The Binary is then broken up into sections.

Note that only 5 bits are available to record the seconds. That would usually mean a maximum number of seconds of 31 (16 + 8 + 4 + 2 + 1). We obviously need more than that but there aren’t enough bits available. The decision was made that accuracy to 2 seconds would be enough. That meant that you can assume that the least significant bit is always 0. So by adding a 0 to the right side, you end up with 6 bits.

Bit 1Bit 2Bit 3Bit 4Bit 5Bit 6Max Value
 1111131
11111062
Inserting the bit in red at the end shifts all bits to the left
CA7B3050
50307BCA
DateTime
50307BC5
01010000001100000111101111000101
BitsValueDescriptionBitsValueDescription
0-60101000Year0-401111Hour
7-100001Month5-10011110Minute
11-1510000Day11-15001010Second

Each Binary value is converted back into Decimal:

CA7B3050
50307BCA
DateTime
50307BCA
01010000001100000111101111001010
BitsValue DescriptionBitsValue Description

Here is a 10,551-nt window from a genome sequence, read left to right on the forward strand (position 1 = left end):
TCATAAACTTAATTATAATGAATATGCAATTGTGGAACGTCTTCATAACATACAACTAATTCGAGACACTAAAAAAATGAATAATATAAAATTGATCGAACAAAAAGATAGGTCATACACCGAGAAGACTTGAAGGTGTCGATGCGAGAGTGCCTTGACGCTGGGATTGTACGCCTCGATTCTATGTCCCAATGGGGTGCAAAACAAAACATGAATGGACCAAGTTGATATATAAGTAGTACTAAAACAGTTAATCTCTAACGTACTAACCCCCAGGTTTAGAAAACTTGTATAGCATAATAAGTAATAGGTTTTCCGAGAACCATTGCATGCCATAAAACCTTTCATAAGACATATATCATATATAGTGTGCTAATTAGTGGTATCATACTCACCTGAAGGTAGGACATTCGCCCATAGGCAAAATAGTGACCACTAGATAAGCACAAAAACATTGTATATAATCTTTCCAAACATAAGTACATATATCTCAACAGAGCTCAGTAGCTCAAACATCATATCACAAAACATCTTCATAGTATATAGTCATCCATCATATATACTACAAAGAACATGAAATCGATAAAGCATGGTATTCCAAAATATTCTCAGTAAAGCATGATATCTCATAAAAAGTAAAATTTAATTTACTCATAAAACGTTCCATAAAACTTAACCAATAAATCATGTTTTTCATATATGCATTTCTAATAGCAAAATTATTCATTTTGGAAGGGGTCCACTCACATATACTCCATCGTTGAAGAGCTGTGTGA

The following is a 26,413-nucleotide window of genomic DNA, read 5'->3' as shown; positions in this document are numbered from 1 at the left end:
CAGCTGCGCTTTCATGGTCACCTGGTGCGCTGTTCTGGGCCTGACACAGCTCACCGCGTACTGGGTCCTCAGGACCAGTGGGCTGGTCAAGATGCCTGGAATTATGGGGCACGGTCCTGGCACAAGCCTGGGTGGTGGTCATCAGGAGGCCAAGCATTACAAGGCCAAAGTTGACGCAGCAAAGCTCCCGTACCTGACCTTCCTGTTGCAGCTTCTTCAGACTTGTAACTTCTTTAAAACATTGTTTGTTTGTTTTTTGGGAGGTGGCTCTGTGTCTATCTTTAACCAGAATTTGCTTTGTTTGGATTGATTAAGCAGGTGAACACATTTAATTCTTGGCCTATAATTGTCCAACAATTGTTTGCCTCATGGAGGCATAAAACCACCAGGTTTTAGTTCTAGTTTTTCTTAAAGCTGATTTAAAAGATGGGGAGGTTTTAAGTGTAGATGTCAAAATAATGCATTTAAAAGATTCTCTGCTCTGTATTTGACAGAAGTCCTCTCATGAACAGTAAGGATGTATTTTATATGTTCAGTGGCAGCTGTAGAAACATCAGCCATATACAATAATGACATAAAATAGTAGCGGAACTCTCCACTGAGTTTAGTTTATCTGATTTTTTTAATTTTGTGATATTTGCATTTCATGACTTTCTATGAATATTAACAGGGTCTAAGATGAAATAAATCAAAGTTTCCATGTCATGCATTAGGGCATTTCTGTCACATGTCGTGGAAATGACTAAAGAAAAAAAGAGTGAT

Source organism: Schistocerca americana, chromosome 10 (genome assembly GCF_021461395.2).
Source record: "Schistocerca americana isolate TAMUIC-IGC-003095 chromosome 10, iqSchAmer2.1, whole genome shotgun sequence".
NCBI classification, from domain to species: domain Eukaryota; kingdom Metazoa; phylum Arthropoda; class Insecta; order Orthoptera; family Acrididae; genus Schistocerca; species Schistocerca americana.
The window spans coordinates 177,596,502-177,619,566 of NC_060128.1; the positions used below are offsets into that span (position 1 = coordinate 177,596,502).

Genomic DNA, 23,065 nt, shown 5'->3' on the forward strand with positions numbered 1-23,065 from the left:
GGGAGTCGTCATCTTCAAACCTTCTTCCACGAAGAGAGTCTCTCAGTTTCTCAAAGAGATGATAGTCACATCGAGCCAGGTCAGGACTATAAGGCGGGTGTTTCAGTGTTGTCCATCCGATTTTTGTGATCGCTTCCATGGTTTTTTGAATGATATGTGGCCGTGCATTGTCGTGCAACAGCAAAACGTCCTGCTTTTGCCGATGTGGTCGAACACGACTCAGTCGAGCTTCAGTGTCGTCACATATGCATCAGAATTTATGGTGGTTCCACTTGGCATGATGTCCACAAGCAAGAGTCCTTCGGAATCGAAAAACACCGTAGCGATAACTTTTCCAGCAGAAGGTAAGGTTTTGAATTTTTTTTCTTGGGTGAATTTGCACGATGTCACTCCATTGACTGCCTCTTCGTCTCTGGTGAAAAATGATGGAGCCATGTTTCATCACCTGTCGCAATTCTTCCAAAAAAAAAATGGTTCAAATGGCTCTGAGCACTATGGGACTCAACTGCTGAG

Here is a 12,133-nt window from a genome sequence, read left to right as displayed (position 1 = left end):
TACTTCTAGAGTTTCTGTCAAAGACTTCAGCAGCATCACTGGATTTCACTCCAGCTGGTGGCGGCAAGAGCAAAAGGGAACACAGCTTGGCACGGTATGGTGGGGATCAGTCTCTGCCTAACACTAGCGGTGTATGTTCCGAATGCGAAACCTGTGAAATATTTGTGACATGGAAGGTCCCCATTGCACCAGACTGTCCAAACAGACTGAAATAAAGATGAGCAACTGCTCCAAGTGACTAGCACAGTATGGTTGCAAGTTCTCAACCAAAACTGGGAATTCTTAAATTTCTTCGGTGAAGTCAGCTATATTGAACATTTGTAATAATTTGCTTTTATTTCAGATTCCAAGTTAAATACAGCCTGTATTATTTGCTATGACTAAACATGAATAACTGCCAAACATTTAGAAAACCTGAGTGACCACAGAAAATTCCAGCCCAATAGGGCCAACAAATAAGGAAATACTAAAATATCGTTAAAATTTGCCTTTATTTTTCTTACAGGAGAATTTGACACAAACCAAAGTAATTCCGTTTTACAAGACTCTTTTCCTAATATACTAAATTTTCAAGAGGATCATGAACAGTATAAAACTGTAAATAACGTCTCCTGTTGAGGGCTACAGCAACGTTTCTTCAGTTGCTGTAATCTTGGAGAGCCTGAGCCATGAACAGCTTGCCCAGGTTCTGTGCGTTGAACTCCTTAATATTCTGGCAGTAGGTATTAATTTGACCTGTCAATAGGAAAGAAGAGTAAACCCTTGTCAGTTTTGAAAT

0-6010100040Year0-40111115Hour
7-1000011Month5-1001111030Minute
11-151000016Day11-1500101010Second

So you have the 16th January 40AD at 15:30:10… Oh wait… You may have realised that the year is a little off.

When this timestamp was created, they realized that seconds, minutes, hours, days and months are all finite, with top values of 60, 60, 24, 31 and 12 respectively. Years however presents an issue as they go on (hopefully) almost infinitely.

To combat this, the developers decided that 1980 would be a good place to start and so the YEAR value is added to 1980 in every case. In the example above, the year value is 40. Therefore, 1980 + 40 = 2020.

So the final date is 16th January 2020 at 15:30:10.

Note that these are always LOCAL TIME.

Convert your own DOS Date/Time TimeStamp here :  = 

Convert your own DOS Time/Date TimeStamp here :  =